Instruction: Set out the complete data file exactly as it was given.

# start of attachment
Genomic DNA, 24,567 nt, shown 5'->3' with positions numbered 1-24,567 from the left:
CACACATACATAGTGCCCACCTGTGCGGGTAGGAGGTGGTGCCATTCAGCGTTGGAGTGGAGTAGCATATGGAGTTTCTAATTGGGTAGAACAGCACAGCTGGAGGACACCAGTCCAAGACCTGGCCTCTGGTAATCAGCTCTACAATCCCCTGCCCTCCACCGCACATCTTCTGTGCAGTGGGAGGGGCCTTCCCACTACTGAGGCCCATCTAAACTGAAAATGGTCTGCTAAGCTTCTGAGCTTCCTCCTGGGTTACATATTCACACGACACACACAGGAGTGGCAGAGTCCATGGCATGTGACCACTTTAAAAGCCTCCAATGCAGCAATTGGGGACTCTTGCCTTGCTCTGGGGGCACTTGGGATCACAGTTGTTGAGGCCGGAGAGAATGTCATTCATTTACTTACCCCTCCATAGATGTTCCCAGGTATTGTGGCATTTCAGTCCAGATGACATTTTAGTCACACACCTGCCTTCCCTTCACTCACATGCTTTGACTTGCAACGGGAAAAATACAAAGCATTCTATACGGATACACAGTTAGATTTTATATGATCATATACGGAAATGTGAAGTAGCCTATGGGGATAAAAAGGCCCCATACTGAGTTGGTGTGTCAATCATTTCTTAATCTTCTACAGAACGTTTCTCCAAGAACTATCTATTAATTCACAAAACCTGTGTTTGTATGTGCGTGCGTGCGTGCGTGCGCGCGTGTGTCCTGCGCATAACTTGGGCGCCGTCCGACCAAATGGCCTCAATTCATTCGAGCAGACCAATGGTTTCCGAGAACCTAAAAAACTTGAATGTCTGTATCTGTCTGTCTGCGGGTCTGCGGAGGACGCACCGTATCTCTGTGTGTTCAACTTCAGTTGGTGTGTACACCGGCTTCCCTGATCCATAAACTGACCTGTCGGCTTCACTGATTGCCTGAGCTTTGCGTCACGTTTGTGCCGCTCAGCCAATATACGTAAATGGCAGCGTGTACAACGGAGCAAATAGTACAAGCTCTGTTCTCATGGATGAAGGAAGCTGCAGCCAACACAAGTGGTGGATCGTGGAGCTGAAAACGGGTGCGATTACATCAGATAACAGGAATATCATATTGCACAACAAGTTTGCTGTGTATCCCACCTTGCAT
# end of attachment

Genomic DNA, 24,567 nt, shown 5'->3' with positions numbered 1-24,567 from the left:
CACACATACATAGTGCCCACCTGTGCGGGTAGGAGGTGGTGCCATTCAGCGTTGGAGTGGAGTAGCATATGGAGTTTCTAATTGGGTAGAACAGCACAGCTGGAGGACACCAGTCCAAGACCTGGCCTCTGGTAATCAGCTCTACAATCCCCTGCCCTCCACCGCACATCTTCTGTGCAGTGGGAGGGGCCTTCCCACTACTGAGGCCCATCTAAACTGAAAATGGTCTGCTAAGCTTCTGAGCTTCCTCCTGGGTTACATATTCACACGACACACACAGGAGTGGCAGAGTCCATGGCATGTGACCACTTTAAAAGCCTCCAATGCAGCAATTGGGGACTCTTGCCTTGCTCTGGGGGCACTTGGGATCACAGTTGTTGAGGCCGGAGAGAATGTCATTCATTTACTTACCCCTCCATAGATGTTCCCAGGTATTGTGGCATTTCAGTCCAGATGACATTTTAGTCACACACCTGCCTTCCCTTCACTCACATGCTTTGACTTGCAACGGGAAAAATACAAAGCATTCTATACGGATACACAGTTAGATTTTATATGATCATATACGGAAATGTGAAGTAGCCTATGGGGATAAAAAGGCCCCATACTGAGTTGGTGTGTCAATCATTTCTTAATCTTCTACAGAACGTTTCTCCAAGAACTATCTATTAATTCACAAAACCTGTGTTTGTATGTGCGTGCGTGCGTGCGTGCGCGCGTGTGTCCTGCGCATAACTTGGGCGCCGTCCGACCAAATGGCCTCAATTCATTCGAGCAGACCAATGGTTTCCGAGAACCTAAAAAACTTGAATGTCTGTATCTGTCTGTCTGCGGGTCTGCGGAGGACGCACCGTATCTCTGTGTGTTCAACTTCAGTTGGTGTGTACACCGGCTTCCCTGATCCATAAACTGACCTGTCGGCTTCACTGATTGCCTGAGCTTTGCGTCACGTTTGTGCCGCTCAGCCAATATACGTAAATGGCAGCGTGTACAACGGAGCAAATAGTACAAGCTCTGTTCTCATGGATGAAGGAAGCTGCAGCCAACACAAGTGGTGGATCGTGGAGCTGAAAACGGGTGCGATTACATCAGATAACAGGAATATCATATTGCACAACAAGTTTGCTGTGTATCCCACCTTGCAT